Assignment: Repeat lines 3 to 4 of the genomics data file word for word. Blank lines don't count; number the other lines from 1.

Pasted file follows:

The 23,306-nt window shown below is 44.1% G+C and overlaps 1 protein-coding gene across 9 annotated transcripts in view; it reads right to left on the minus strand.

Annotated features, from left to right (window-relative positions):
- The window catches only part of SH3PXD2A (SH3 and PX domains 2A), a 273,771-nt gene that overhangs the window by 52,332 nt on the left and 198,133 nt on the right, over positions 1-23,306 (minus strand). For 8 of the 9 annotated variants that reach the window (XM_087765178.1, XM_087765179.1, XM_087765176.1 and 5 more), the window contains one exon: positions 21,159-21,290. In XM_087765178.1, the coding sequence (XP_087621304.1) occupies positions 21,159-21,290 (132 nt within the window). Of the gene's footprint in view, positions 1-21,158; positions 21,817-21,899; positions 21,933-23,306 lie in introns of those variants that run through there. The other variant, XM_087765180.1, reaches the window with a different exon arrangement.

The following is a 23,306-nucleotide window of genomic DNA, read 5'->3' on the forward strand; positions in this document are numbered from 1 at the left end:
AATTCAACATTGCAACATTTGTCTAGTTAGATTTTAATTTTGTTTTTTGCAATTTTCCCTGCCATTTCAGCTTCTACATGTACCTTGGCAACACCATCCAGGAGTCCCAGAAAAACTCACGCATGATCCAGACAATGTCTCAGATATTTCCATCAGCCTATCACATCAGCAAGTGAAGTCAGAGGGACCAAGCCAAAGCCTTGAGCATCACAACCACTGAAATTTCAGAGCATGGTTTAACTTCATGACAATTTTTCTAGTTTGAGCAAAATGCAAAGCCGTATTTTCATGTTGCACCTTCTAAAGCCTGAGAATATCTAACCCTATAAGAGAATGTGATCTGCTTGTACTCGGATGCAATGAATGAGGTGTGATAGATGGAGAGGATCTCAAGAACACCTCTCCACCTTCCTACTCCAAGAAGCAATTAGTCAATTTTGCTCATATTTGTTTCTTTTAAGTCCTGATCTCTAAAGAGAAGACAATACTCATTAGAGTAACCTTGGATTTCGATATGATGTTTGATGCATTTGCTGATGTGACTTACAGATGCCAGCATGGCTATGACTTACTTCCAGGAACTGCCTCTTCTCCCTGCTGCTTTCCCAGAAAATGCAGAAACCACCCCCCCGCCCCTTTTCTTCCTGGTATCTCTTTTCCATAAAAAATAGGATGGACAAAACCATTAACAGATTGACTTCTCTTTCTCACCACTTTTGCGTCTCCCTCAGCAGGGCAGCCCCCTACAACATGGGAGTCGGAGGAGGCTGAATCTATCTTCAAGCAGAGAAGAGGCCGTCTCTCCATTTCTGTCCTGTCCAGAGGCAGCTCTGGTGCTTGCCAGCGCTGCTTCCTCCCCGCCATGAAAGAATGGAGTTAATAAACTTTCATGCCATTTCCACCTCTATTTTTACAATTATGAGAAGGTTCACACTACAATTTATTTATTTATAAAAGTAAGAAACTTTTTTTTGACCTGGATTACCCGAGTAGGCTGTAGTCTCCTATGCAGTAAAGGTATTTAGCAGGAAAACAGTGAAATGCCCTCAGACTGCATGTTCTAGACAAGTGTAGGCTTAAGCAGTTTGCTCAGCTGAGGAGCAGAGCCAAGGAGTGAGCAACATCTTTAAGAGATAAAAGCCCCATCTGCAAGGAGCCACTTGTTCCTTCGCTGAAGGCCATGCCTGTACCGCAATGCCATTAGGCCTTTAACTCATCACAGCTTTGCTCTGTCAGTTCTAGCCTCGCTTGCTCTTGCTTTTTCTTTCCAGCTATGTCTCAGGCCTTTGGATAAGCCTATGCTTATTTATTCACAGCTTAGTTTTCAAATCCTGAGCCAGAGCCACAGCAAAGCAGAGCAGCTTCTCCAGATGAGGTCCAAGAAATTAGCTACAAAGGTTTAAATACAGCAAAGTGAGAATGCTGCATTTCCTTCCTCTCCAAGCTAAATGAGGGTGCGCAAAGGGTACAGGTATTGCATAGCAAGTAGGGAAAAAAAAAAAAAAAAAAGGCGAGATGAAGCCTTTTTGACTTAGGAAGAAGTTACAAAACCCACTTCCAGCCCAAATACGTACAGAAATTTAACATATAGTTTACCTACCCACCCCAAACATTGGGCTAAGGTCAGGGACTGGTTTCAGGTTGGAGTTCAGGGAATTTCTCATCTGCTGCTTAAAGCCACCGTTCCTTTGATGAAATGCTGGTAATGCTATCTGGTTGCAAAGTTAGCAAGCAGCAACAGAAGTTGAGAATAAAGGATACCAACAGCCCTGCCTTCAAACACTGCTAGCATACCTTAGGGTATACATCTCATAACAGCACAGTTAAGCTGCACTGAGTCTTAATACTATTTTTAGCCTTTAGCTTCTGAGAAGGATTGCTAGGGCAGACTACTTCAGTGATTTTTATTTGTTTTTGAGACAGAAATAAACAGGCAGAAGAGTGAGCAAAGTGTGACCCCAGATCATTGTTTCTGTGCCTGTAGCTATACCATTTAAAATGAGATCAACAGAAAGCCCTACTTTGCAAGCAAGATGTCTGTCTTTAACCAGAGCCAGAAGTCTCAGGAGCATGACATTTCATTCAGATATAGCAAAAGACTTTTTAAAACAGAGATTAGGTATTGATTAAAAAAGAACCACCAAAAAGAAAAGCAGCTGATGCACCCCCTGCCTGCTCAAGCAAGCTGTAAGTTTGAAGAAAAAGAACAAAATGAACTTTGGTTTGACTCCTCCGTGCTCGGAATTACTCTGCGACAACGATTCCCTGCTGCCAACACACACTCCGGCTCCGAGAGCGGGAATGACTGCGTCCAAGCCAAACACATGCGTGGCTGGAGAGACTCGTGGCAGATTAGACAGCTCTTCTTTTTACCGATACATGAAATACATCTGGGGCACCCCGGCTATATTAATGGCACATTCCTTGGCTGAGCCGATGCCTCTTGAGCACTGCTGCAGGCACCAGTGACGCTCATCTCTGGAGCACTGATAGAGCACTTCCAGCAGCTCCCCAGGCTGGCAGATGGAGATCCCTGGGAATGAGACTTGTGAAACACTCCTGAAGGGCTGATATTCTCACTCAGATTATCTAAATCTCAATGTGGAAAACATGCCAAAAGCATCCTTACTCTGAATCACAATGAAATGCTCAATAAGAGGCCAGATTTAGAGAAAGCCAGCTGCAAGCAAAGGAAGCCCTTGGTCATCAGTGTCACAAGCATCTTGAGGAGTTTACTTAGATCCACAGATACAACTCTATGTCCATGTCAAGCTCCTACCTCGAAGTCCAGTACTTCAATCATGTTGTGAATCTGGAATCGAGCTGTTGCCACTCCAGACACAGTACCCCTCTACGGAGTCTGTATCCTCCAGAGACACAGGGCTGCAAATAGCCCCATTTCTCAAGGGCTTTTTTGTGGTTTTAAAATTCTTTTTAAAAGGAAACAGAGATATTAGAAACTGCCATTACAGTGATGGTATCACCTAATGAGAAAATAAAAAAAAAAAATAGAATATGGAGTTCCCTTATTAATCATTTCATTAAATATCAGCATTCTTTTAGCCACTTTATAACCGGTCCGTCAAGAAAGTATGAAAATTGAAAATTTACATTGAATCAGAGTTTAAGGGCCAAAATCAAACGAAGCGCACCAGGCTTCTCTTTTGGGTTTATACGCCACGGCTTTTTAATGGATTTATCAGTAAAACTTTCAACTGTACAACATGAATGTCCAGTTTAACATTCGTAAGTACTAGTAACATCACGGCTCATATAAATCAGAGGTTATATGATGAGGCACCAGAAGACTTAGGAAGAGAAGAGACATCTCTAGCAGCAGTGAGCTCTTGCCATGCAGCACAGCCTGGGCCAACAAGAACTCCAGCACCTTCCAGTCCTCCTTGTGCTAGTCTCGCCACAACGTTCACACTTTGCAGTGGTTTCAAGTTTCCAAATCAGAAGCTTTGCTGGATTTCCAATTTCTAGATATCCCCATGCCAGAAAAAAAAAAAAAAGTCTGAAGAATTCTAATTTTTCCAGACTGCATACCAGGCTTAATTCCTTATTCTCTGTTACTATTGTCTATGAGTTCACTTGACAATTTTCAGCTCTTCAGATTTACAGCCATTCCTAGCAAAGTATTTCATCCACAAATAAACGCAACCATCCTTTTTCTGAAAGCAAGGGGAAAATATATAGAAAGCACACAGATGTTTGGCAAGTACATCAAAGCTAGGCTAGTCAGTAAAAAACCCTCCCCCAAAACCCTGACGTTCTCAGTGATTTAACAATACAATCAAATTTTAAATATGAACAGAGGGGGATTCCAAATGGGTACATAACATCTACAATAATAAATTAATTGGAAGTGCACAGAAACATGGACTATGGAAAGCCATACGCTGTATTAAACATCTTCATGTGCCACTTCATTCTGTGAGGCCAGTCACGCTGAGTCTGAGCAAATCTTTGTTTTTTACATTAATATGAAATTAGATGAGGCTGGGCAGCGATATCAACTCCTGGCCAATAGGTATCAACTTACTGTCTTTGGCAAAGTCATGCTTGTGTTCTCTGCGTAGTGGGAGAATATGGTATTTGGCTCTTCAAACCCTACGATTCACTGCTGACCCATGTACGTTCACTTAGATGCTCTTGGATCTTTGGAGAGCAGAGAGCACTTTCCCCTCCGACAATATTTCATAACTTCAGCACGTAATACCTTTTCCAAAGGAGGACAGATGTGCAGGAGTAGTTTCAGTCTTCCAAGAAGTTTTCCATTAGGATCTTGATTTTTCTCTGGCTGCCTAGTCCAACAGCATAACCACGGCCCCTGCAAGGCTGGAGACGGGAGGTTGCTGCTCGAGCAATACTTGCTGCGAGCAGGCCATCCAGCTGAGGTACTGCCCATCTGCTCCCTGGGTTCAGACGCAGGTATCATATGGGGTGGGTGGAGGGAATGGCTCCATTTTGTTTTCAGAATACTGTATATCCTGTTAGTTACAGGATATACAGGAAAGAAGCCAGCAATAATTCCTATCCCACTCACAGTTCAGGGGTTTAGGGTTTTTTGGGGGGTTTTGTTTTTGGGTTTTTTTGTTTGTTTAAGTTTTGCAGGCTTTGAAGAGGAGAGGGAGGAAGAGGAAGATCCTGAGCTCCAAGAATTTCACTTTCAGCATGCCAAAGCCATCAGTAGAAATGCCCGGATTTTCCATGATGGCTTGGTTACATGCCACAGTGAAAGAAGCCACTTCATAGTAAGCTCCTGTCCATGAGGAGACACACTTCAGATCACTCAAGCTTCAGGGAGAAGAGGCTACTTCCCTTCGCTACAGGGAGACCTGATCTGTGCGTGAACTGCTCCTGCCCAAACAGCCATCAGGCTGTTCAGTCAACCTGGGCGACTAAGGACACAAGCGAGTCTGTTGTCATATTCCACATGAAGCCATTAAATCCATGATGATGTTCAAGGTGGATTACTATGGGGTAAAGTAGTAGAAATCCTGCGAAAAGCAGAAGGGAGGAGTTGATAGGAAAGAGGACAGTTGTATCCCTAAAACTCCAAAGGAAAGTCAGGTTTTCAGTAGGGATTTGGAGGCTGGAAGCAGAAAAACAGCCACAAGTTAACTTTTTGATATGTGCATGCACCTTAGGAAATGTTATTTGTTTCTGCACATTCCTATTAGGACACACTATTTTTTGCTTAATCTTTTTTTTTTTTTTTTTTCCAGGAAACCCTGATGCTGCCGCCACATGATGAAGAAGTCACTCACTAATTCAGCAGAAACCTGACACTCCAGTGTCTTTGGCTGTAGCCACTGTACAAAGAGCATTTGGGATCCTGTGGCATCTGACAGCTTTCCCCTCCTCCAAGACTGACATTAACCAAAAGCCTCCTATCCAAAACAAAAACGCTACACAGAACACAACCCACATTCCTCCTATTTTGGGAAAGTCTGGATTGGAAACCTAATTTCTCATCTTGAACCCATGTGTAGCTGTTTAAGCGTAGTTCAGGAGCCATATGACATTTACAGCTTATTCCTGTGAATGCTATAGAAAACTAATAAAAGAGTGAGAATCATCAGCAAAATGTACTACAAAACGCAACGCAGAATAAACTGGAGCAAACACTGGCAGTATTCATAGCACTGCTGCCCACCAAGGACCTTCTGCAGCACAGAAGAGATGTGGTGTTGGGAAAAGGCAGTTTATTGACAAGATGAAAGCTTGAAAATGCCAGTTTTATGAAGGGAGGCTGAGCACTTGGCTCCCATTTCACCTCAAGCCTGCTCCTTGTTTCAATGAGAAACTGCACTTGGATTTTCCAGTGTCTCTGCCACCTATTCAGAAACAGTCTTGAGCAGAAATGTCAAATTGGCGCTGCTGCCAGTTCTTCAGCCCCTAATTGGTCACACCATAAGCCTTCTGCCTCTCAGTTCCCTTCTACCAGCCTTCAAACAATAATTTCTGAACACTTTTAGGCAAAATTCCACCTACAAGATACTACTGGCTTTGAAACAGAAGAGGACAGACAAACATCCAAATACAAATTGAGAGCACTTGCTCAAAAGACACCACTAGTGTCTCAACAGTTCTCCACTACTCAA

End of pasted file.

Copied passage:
- The window catches only part of SH3PXD2A (SH3 and PX domains 2A), a 273,771-nt gene that overhangs the window by 52,332 nt on the left and 198,133 nt on the right, over positions 1-23,306 (minus strand). For 8 of the 9 annotated variants that reach the window (XM_087765178.1, XM_087765179.1, XM_087765176.1 and 5 more), the window contains one exon: positions 21,159-21,290. In XM_087765178.1, the coding sequence (XP_087621304.1) occupies positions 21,159-21,290 (132 nt within the window). Of the gene's footprint in view, positions 1-21,158; positions 21,817-21,899; positions 21,933-23,306 lie in introns of those variants that run through there. The other variant, XM_087765180.1, reaches the window with a different exon arrangement.

The following is a 23,306-nucleotide window of genomic DNA, read 5'->3' on the forward strand; positions in this document are numbered from 1 at the left end: